Every year, road accidents kill or permanently disable more than 36,000 individuals in Kerala - a staggering number for a total state population of just 35 million. This number is greater than the newly diagnosed cases of cancer; and tragically, more than half of these are healthy people between 20-55 years of age.
Unfortunately, deaths and disability from road accidents are not yet regarded as a public health problem in India; many people dismiss it as an act of fate or the natural outcome of limited infrastructure, faulty law-enforcement and overcrowding. However, barring an unavoidable few such as those that follow a collapsed bridge or burst tyre, most accidents involve a human behavioral element – which is the main focus of this article.
Road deaths and injuries are as much a preventable public health problem, as Polio, Malaria, or Dengue. Recognizing this, the UN and WHO announced 2011-2020 as the decade of action for road safety.
What is primary prevention of Road Accidents?
In India, most of the healthcare-related work done on the subject of road accidents is aimed at managing the complications: that is, damage control after the event has occurred. Improvements have occurred in ambulance services, first aid to the victim, emergency hospital care and trauma surgery – but these are secondary and tertiary prevention measures. While these steps are no doubt essential, they still cannot prevent a large chunk of the deaths and disability from road accidents. This is because some of the cases are fatal to start with, or impart such severe injury from which reasonable recovery is not possible in spite of the best treatment available.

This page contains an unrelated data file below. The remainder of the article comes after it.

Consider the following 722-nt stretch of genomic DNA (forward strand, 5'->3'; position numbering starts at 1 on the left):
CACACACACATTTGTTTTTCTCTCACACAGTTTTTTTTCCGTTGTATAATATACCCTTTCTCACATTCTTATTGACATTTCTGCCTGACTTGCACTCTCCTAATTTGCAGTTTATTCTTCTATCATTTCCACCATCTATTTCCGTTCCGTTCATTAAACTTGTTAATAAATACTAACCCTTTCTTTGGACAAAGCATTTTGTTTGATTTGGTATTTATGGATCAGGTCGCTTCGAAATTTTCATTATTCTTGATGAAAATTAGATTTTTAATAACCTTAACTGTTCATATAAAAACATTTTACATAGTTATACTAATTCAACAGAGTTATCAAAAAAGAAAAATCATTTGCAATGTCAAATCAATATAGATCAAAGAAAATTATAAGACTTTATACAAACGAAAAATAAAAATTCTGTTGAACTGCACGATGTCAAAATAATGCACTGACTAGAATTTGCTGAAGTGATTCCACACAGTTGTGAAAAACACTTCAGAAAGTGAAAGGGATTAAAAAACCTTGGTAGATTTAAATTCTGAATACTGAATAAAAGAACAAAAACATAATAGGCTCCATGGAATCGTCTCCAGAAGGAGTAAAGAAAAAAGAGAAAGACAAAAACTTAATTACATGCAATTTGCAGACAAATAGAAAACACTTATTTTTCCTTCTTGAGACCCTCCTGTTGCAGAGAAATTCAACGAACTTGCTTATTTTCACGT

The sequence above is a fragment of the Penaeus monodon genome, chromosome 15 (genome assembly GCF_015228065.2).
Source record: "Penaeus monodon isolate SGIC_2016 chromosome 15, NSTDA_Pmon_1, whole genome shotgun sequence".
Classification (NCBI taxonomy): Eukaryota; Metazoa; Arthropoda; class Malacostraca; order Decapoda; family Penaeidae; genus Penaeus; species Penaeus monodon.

Primary prevention, in public health terms, is an intervention that prevents an event from occurring, while secondary and tertiary prevention refer to measures taken after the event has already occurred. Diphtheria vaccination is the classic example of primary prevention: vaccination is easier, cheaper, and much less morbid than the disease itself.
The same logic applies to road accidents: prevention is better than cure.
Aren’t accidents a fault of the system?
Many people assume that accidents in India are caused by bad road conditions, and that by building better roads the accident rate will come down. This is not wholly true. If bad roads caused accidents, then, logically, most of us would not be alive today. It is when bad roads combine with bad behavior that most accidents happen.
Hazardous Road Behavior plays an important part in causing road accidents, much like smoking leads to heart disease and inadequate mosquito control leads to malaria. It stems from lack of basic knowledge of biology and physics, faulty learning of driving skills, a situation made worse by a generalized paucity of civic sense.
Is there a simple way to prevent road accidents?
Conceptually, a road accident is the tragic outcome of several suboptimal conditions existing singly or in combination. This principle can be easily understood from the following simple example.
Let us imagine someone washing a porcelain dinner plate at the kitchen sink. Chances are that he will be able to complete the task without incident. But when the process is repeated enough number of times under different conditions, occasionally the plate will slip from his hands, fall and break, even though he had no intention to do so.
If we critically analyze the two scenarios, comparing the occasions when the plate broke, to those when it didn’t, a pattern will gradually emerge. Every time the plate broke, we will be able to identify a suboptimal condition. For example:
1. The person might have applied too much soap, and it became slippery
2. The lighting in the work area might not have been good
3. The person might not have washed plates before
4. The person might have been in a hurry to finish that work and do something else
5. The person might have been mentally distraught and washed absent-mindedly or with vengeance
6. The person might have been distracted either by conversation or by the television while washing the plate
7. The person might not have been familiar with the washing area and its controls
8. The person might have been tired after washing too many plates
9. The person might have been sleepy or drunk
10. The person might have poor eyesight or other physical limitation